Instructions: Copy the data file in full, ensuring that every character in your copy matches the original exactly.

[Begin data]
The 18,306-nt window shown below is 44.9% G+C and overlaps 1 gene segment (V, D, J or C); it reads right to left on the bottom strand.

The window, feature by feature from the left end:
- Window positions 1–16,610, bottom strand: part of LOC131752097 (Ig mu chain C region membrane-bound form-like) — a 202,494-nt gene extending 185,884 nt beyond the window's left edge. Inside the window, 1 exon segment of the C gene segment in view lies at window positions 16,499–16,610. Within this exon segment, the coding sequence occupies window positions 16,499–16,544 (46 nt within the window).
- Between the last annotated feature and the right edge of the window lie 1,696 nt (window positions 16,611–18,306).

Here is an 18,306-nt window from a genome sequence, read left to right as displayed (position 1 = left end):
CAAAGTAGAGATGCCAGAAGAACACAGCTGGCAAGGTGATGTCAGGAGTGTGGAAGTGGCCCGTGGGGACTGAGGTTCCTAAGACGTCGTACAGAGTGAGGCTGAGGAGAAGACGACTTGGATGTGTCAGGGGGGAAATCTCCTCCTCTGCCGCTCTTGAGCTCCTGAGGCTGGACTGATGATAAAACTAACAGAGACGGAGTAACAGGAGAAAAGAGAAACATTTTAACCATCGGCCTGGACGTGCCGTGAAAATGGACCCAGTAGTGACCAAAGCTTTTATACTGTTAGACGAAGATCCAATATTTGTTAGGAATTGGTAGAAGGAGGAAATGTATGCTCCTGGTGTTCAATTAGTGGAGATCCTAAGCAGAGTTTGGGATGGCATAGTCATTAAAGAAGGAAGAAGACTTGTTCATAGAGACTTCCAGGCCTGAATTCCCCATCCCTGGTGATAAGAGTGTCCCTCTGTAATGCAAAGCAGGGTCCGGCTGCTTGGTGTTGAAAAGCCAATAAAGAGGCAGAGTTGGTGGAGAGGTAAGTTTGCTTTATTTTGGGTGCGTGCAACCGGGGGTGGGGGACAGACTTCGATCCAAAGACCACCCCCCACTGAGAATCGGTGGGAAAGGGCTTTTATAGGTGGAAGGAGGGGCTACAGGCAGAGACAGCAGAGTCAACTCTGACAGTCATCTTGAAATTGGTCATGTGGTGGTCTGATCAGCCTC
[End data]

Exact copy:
The 18,306-nt window shown below is 44.9% G+C and overlaps 1 gene segment (V, D, J or C); it reads right to left on the bottom strand.

The window, feature by feature from the left end:
- Window positions 1–16,610, bottom strand: part of LOC131752097 (Ig mu chain C region membrane-bound form-like) — a 202,494-nt gene extending 185,884 nt beyond the window's left edge. Inside the window, 1 exon segment of the C gene segment in view lies at window positions 16,499–16,610. Within this exon segment, the coding sequence occupies window positions 16,499–16,544 (46 nt within the window).
- Between the last annotated feature and the right edge of the window lie 1,696 nt (window positions 16,611–18,306).

Here is an 18,306-nt window from a genome sequence, read left to right as displayed (position 1 = left end):
CAAAGTAGAGATGCCAGAAGAACACAGCTGGCAAGGTGATGTCAGGAGTGTGGAAGTGGCCCGTGGGGACTGAGGTTCCTAAGACGTCGTACAGAGTGAGGCTGAGGAGAAGACGACTTGGATGTGTCAGGGGGGAAATCTCCTCCTCTGCCGCTCTTGAGCTCCTGAGGCTGGACTGATGATAAAACTAACAGAGACGGAGTAACAGGAGAAAAGAGAAACATTTTAACCATCGGCCTGGACGTGCCGTGAAAATGGACCCAGTAGTGACCAAAGCTTTTATACTGTTAGACGAAGATCCAATATTTGTTAGGAATTGGTAGAAGGAGGAAATGTATGCTCCTGGTGTTCAATTAGTGGAGATCCTAAGCAGAGTTTGGGATGGCATAGTCATTAAAGAAGGAAGAAGACTTGTTCATAGAGACTTCCAGGCCTGAATTCCCCATCCCTGGTGATAAGAGTGTCCCTCTGTAATGCAAAGCAGGGTCCGGCTGCTTGGTGTTGAAAAGCCAATAAAGAGGCAGAGTTGGTGGAGAGGTAAGTTTGCTTTATTTTGGGTGCGTGCAACCGGGGGTGGGGGACAGACTTCGATCCAAAGACCACCCCCCACTGAGAATCGGTGGGAAAGGGCTTTTATAGGTGGAAGGAGGGGCTACAGGCAGAGACAGCAGAGTCAACTCTGACAGTCATCTTGAAATTGGTCATGTGGTGGTCTGATCAGCCTC